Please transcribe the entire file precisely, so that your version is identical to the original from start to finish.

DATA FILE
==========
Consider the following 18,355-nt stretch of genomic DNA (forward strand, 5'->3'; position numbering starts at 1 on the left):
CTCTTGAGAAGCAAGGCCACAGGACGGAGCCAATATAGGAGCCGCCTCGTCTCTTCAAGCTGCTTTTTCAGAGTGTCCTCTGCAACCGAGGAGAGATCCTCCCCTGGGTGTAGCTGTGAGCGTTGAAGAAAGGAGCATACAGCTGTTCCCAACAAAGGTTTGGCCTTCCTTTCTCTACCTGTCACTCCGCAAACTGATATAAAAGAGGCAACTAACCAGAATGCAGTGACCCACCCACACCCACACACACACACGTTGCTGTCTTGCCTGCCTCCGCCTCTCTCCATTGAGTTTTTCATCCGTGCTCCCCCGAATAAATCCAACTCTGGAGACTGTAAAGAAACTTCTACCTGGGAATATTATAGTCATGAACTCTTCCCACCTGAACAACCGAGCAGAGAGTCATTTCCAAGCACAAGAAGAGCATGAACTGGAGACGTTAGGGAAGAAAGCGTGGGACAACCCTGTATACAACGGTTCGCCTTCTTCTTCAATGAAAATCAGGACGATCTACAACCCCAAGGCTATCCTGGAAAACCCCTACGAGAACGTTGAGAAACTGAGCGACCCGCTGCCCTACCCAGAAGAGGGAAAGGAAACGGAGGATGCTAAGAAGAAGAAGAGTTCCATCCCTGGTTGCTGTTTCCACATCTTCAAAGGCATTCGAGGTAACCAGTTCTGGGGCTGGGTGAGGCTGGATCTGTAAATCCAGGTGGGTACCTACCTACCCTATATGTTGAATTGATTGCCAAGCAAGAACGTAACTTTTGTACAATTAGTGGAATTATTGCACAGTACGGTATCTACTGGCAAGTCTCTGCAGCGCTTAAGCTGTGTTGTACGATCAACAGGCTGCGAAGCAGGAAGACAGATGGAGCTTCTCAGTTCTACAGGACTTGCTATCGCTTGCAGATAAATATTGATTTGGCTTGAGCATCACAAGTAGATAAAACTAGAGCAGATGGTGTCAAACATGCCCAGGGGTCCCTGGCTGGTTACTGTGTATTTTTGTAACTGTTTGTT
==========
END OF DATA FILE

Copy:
Consider the following 18,355-nt stretch of genomic DNA (forward strand, 5'->3'; position numbering starts at 1 on the left):
CTCTTGAGAAGCAAGGCCACAGGACGGAGCCAATATAGGAGCCGCCTCGTCTCTTCAAGCTGCTTTTTCAGAGTGTCCTCTGCAACCGAGGAGAGATCCTCCCCTGGGTGTAGCTGTGAGCGTTGAAGAAAGGAGCATACAGCTGTTCCCAACAAAGGTTTGGCCTTCCTTTCTCTACCTGTCACTCCGCAAACTGATATAAAAGAGGCAACTAACCAGAATGCAGTGACCCACCCACACCCACACACACACACGTTGCTGTCTTGCCTGCCTCCGCCTCTCTCCATTGAGTTTTTCATCCGTGCTCCCCCGAATAAATCCAACTCTGGAGACTGTAAAGAAACTTCTACCTGGGAATATTATAGTCATGAACTCTTCCCACCTGAACAACCGAGCAGAGAGTCATTTCCAAGCACAAGAAGAGCATGAACTGGAGACGTTAGGGAAGAAAGCGTGGGACAACCCTGTATACAACGGTTCGCCTTCTTCTTCAATGAAAATCAGGACGATCTACAACCCCAAGGCTATCCTGGAAAACCCCTACGAGAACGTTGAGAAACTGAGCGACCCGCTGCCCTACCCAGAAGAGGGAAAGGAAACGGAGGATGCTAAGAAGAAGAAGAGTTCCATCCCTGGTTGCTGTTTCCACATCTTCAAAGGCATTCGAGGTAACCAGTTCTGGGGCTGGGTGAGGCTGGATCTGTAAATCCAGGTGGGTACCTACCTACCCTATATGTTGAATTGATTGCCAAGCAAGAACGTAACTTTTGTACAATTAGTGGAATTATTGCACAGTACGGTATCTACTGGCAAGTCTCTGCAGCGCTTAAGCTGTGTTGTACGATCAACAGGCTGCGAAGCAGGAAGACAGATGGAGCTTCTCAGTTCTACAGGACTTGCTATCGCTTGCAGATAAATATTGATTTGGCTTGAGCATCACAAGTAGATAAAACTAGAGCAGATGGTGTCAAACATGCCCAGGGGTCCCTGGCTGGTTACTGTGTATTTTTGTAACTGTTTGTT